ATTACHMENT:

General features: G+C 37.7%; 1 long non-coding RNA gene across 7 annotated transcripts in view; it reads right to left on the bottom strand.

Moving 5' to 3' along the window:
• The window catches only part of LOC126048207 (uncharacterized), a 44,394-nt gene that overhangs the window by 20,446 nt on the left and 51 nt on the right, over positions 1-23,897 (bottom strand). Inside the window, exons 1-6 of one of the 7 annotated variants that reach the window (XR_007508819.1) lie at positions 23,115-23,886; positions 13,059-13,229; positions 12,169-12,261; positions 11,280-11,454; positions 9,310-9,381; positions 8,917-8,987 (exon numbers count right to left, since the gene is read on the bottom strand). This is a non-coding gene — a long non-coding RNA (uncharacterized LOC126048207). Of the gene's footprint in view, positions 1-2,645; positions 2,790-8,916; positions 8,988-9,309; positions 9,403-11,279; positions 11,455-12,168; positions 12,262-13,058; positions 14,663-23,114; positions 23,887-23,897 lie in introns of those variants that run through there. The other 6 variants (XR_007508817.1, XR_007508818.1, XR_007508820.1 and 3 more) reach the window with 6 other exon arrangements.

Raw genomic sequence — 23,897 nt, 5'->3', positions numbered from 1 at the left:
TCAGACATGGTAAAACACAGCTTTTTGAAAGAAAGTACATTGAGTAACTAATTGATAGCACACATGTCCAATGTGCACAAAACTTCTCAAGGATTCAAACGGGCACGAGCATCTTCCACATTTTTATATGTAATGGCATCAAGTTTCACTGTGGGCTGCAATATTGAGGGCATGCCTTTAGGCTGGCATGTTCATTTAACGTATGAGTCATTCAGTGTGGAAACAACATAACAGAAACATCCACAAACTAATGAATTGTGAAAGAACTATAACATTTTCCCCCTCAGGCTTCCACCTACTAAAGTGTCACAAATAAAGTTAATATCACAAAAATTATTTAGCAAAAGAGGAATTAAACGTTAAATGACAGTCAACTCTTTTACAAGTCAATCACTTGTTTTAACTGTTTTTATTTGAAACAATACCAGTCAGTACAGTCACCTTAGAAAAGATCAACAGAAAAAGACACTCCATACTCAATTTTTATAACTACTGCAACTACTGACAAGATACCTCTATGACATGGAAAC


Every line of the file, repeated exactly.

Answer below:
General features: G+C 37.7%; 1 long non-coding RNA gene across 7 annotated transcripts in view; it reads right to left on the bottom strand.

Moving 5' to 3' along the window:
• The window catches only part of LOC126048207 (uncharacterized), a 44,394-nt gene that overhangs the window by 20,446 nt on the left and 51 nt on the right, over positions 1-23,897 (bottom strand). Inside the window, exons 1-6 of one of the 7 annotated variants that reach the window (XR_007508819.1) lie at positions 23,115-23,886; positions 13,059-13,229; positions 12,169-12,261; positions 11,280-11,454; positions 9,310-9,381; positions 8,917-8,987 (exon numbers count right to left, since the gene is read on the bottom strand). This is a non-coding gene — a long non-coding RNA (uncharacterized LOC126048207). Of the gene's footprint in view, positions 1-2,645; positions 2,790-8,916; positions 8,988-9,309; positions 9,403-11,279; positions 11,455-12,168; positions 12,262-13,058; positions 14,663-23,114; positions 23,887-23,897 lie in introns of those variants that run through there. The other 6 variants (XR_007508817.1, XR_007508818.1, XR_007508820.1 and 3 more) reach the window with 6 other exon arrangements.

Raw genomic sequence — 23,897 nt, 5'->3', positions numbered from 1 at the left:
TCAGACATGGTAAAACACAGCTTTTTGAAAGAAAGTACATTGAGTAACTAATTGATAGCACACATGTCCAATGTGCACAAAACTTCTCAAGGATTCAAACGGGCACGAGCATCTTCCACATTTTTATATGTAATGGCATCAAGTTTCACTGTGGGCTGCAATATTGAGGGCATGCCTTTAGGCTGGCATGTTCATTTAACGTATGAGTCATTCAGTGTGGAAACAACATAACAGAAACATCCACAAACTAATGAATTGTGAAAGAACTATAACATTTTCCCCCTCAGGCTTCCACCTACTAAAGTGTCACAAATAAAGTTAATATCACAAAAATTATTTAGCAAAAGAGGAATTAAACGTTAAATGACAGTCAACTCTTTTACAAGTCAATCACTTGTTTTAACTGTTTTTATTTGAAACAATACCAGTCAGTACAGTCACCTTAGAAAAGATCAACAGAAAAAGACACTCCATACTCAATTTTTATAACTACTGCAACTACTGACAAGATACCTCTATGACATGGAAAC